Illinois refinery spews silt : LUSENET : Grassroots Information Coordination Center (GICC) : One Thread

Blue Island put on alert after refinery spews silt

June 18, 2000


Residents of Blue Island were warned Saturday not to use swimming pools and to curtail other outdoor activities until officials figure out just what was in a cloud of white silt emitted by an oil refinery.

The synthetic clay substance was released about 7 p.m. Friday and landed on homes, yards and swimming pools in various parts of the south suburban city of 22,000 people. Officials said it was nontoxic but could be an irritant if inhaled.

It came from the refinery owned by Premcor Inc. of St. Louis, formerly known as Clark Refining, in unincorporated Worth Township.

Mayor Donald Peloquin said refinery officials agreed Saturday to hire a specialist to test water in the park district's pool, which was closed Saturday because the sandy substance was floating on the surface. The surrounding park also was closed.

The city is trying to get the refinery to test residents' pools, too. "At least tell us what we have to do to clean them," Peloquin said. "I'm sure the residents will want Premcor to pay for it."

An employee at the refinery said no one was available Saturday to discuss the incident. The company spokesperson in St. Louis did not respond to telephone calls.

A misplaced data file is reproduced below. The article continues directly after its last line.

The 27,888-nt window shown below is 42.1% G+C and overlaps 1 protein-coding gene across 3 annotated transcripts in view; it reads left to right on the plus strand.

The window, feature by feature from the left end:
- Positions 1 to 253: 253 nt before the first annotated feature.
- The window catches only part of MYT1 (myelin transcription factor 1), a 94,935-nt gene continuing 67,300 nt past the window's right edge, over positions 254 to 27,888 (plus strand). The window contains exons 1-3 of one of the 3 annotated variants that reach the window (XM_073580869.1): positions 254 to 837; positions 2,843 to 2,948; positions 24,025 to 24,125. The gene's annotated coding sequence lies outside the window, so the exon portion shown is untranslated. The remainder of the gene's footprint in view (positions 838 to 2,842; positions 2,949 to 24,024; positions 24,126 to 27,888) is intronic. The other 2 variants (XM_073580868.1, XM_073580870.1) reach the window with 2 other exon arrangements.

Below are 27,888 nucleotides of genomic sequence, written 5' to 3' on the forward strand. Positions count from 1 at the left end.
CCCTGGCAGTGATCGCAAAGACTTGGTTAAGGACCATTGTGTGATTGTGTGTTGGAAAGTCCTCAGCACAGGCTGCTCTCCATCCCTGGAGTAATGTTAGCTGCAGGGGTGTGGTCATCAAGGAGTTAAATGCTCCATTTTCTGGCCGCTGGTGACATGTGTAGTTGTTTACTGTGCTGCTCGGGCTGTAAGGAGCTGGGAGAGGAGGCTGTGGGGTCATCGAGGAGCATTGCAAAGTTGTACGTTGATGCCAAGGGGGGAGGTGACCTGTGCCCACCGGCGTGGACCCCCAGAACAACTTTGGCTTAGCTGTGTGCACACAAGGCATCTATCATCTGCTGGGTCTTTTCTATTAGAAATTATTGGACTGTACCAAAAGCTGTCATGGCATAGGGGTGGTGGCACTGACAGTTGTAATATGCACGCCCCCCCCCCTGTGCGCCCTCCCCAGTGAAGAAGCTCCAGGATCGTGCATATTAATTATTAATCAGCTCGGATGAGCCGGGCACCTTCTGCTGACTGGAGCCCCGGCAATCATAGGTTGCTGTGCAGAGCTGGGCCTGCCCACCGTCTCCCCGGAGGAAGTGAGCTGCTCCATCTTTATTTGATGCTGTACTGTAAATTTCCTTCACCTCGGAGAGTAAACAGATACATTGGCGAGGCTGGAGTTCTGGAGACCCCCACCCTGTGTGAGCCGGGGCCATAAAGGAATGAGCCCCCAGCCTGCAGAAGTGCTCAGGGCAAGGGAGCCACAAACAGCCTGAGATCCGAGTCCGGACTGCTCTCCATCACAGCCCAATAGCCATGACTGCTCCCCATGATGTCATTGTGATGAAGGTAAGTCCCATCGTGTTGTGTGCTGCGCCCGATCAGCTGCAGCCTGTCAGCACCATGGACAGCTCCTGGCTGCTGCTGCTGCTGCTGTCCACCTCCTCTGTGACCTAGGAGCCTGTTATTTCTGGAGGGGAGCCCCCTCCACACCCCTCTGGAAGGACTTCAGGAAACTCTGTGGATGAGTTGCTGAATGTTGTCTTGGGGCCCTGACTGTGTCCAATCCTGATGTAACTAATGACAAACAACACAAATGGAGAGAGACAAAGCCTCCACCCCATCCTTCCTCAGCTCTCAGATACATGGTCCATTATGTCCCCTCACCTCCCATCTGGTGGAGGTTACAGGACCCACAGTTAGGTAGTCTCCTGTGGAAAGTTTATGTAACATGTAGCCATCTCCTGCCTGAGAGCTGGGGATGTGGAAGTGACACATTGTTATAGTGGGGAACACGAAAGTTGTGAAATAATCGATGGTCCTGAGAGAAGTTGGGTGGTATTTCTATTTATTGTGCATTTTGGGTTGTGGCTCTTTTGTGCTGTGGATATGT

At least one nearby businessman said he didn't notice any chemical cloud Friday night.

"I didn't see anything unusual. I didn't smell anything. That's sort of strange," said Stanley Jones, manager of Kartway Go-Kart Track, down the street from the refinery. "The wind was blowing, though, so it might have blown it off."

Jones said he received a call from fire officials Friday night asking him to close, but police said his business could remain open.

Officials from the Illinois Environmental Protection Agency, the Illinois attorney general's office and Blue Island will meet Monday, Peloquin said.

Attorney General Jim Ryan has gone after the refinery in the past. In January, he tried to bar the refinery's reopening after it caught fire Christmas Eve, injuring one person.

At the refinery, crude oil is processed and converted into a number of products, including gasoline.

In March 1995, an explosion killed two workers, and Clark eventually agreed to pay a $1.26 million federal fine.

-- Martin Thompson (, June 18, 2000

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